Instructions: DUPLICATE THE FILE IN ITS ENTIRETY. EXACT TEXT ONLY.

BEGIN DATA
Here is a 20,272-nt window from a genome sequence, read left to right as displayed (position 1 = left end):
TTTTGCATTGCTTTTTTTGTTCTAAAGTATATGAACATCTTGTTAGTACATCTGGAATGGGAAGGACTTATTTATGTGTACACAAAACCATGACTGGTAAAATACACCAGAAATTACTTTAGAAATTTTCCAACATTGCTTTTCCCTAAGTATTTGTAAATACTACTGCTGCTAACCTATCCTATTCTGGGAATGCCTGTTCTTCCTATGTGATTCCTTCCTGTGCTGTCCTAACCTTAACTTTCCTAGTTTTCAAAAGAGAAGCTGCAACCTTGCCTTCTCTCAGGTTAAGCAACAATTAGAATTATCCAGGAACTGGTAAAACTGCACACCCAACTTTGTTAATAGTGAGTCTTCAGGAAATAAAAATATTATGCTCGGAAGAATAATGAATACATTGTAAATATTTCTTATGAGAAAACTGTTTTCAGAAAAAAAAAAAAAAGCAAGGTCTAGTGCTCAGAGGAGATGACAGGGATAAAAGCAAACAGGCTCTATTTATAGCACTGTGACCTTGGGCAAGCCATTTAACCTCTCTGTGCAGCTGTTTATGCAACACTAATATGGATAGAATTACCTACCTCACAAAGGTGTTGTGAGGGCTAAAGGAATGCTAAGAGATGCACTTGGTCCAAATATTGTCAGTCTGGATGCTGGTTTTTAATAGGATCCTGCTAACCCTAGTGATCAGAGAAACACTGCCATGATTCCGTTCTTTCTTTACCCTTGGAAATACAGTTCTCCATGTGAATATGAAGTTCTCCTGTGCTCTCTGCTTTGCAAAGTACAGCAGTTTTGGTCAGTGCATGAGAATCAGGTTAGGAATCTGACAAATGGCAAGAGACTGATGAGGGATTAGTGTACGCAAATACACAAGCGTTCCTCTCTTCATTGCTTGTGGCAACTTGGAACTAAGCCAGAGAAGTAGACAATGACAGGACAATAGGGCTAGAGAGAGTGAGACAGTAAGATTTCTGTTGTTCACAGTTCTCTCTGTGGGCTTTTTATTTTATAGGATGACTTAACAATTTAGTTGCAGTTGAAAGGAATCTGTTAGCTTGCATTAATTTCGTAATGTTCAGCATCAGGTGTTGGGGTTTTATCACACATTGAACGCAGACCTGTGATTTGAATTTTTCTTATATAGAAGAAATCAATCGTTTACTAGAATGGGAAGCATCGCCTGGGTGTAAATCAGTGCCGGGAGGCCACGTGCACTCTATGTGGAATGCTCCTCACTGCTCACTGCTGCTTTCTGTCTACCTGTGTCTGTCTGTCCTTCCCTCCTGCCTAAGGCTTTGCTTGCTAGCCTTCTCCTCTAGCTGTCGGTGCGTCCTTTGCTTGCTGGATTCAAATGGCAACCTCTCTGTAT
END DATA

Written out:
Here is a 20,272-nt window from a genome sequence, read left to right as displayed (position 1 = left end):
TTTTGCATTGCTTTTTTTGTTCTAAAGTATATGAACATCTTGTTAGTACATCTGGAATGGGAAGGACTTATTTATGTGTACACAAAACCATGACTGGTAAAATACACCAGAAATTACTTTAGAAATTTTCCAACATTGCTTTTCCCTAAGTATTTGTAAATACTACTGCTGCTAACCTATCCTATTCTGGGAATGCCTGTTCTTCCTATGTGATTCCTTCCTGTGCTGTCCTAACCTTAACTTTCCTAGTTTTCAAAAGAGAAGCTGCAACCTTGCCTTCTCTCAGGTTAAGCAACAATTAGAATTATCCAGGAACTGGTAAAACTGCACACCCAACTTTGTTAATAGTGAGTCTTCAGGAAATAAAAATATTATGCTCGGAAGAATAATGAATACATTGTAAATATTTCTTATGAGAAAACTGTTTTCAGAAAAAAAAAAAAAAGCAAGGTCTAGTGCTCAGAGGAGATGACAGGGATAAAAGCAAACAGGCTCTATTTATAGCACTGTGACCTTGGGCAAGCCATTTAACCTCTCTGTGCAGCTGTTTATGCAACACTAATATGGATAGAATTACCTACCTCACAAAGGTGTTGTGAGGGCTAAAGGAATGCTAAGAGATGCACTTGGTCCAAATATTGTCAGTCTGGATGCTGGTTTTTAATAGGATCCTGCTAACCCTAGTGATCAGAGAAACACTGCCATGATTCCGTTCTTTCTTTACCCTTGGAAATACAGTTCTCCATGTGAATATGAAGTTCTCCTGTGCTCTCTGCTTTGCAAAGTACAGCAGTTTTGGTCAGTGCATGAGAATCAGGTTAGGAATCTGACAAATGGCAAGAGACTGATGAGGGATTAGTGTACGCAAATACACAAGCGTTCCTCTCTTCATTGCTTGTGGCAACTTGGAACTAAGCCAGAGAAGTAGACAATGACAGGACAATAGGGCTAGAGAGAGTGAGACAGTAAGATTTCTGTTGTTCACAGTTCTCTCTGTGGGCTTTTTATTTTATAGGATGACTTAACAATTTAGTTGCAGTTGAAAGGAATCTGTTAGCTTGCATTAATTTCGTAATGTTCAGCATCAGGTGTTGGGGTTTTATCACACATTGAACGCAGACCTGTGATTTGAATTTTTCTTATATAGAAGAAATCAATCGTTTACTAGAATGGGAAGCATCGCCTGGGTGTAAATCAGTGCCGGGAGGCCACGTGCACTCTATGTGGAATGCTCCTCACTGCTCACTGCTGCTTTCTGTCTACCTGTGTCTGTCTGTCCTTCCCTCCTGCCTAAGGCTTTGCTTGCTAGCCTTCTCCTCTAGCTGTCGGTGCGTCCTTTGCTTGCTGGATTCAAATGGCAACCTCTCTGTAT